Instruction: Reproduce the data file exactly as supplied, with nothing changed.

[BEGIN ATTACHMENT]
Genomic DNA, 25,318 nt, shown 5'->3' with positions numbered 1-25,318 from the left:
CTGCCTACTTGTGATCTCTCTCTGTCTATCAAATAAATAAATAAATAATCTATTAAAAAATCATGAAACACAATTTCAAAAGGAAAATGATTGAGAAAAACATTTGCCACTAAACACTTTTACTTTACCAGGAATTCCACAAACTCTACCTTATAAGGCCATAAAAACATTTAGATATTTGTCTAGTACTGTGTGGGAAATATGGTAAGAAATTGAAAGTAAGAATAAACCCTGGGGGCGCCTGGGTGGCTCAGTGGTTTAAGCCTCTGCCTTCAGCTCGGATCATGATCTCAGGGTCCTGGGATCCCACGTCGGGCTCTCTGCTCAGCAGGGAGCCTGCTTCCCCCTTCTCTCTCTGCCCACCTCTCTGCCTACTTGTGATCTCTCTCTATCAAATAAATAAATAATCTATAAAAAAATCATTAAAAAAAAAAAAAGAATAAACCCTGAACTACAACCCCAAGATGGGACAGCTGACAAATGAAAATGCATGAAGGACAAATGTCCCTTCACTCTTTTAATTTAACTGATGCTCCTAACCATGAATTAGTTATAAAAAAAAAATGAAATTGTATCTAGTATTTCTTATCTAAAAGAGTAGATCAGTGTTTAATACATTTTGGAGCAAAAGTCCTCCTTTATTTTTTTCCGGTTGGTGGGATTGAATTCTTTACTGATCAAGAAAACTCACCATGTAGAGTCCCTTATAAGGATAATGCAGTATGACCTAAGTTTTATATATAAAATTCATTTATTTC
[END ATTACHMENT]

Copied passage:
Genomic DNA, 25,318 nt, shown 5'->3' with positions numbered 1-25,318 from the left:
CTGCCTACTTGTGATCTCTCTCTGTCTATCAAATAAATAAATAAATAATCTATTAAAAAATCATGAAACACAATTTCAAAAGGAAAATGATTGAGAAAAACATTTGCCACTAAACACTTTTACTTTACCAGGAATTCCACAAACTCTACCTTATAAGGCCATAAAAACATTTAGATATTTGTCTAGTACTGTGTGGGAAATATGGTAAGAAATTGAAAGTAAGAATAAACCCTGGGGGCGCCTGGGTGGCTCAGTGGTTTAAGCCTCTGCCTTCAGCTCGGATCATGATCTCAGGGTCCTGGGATCCCACGTCGGGCTCTCTGCTCAGCAGGGAGCCTGCTTCCCCCTTCTCTCTCTGCCCACCTCTCTGCCTACTTGTGATCTCTCTCTATCAAATAAATAAATAATCTATAAAAAAATCATTAAAAAAAAAAAAAGAATAAACCCTGAACTACAACCCCAAGATGGGACAGCTGACAAATGAAAATGCATGAAGGACAAATGTCCCTTCACTCTTTTAATTTAACTGATGCTCCTAACCATGAATTAGTTATAAAAAAAAAATGAAATTGTATCTAGTATTTCTTATCTAAAAGAGTAGATCAGTGTTTAATACATTTTGGAGCAAAAGTCCTCCTTTATTTTTTTCCGGTTGGTGGGATTGAATTCTTTACTGATCAAGAAAACTCACCATGTAGAGTCCCTTATAAGGATAATGCAGTATGACCTAAGTTTTATATATAAAATTCATTTATTTC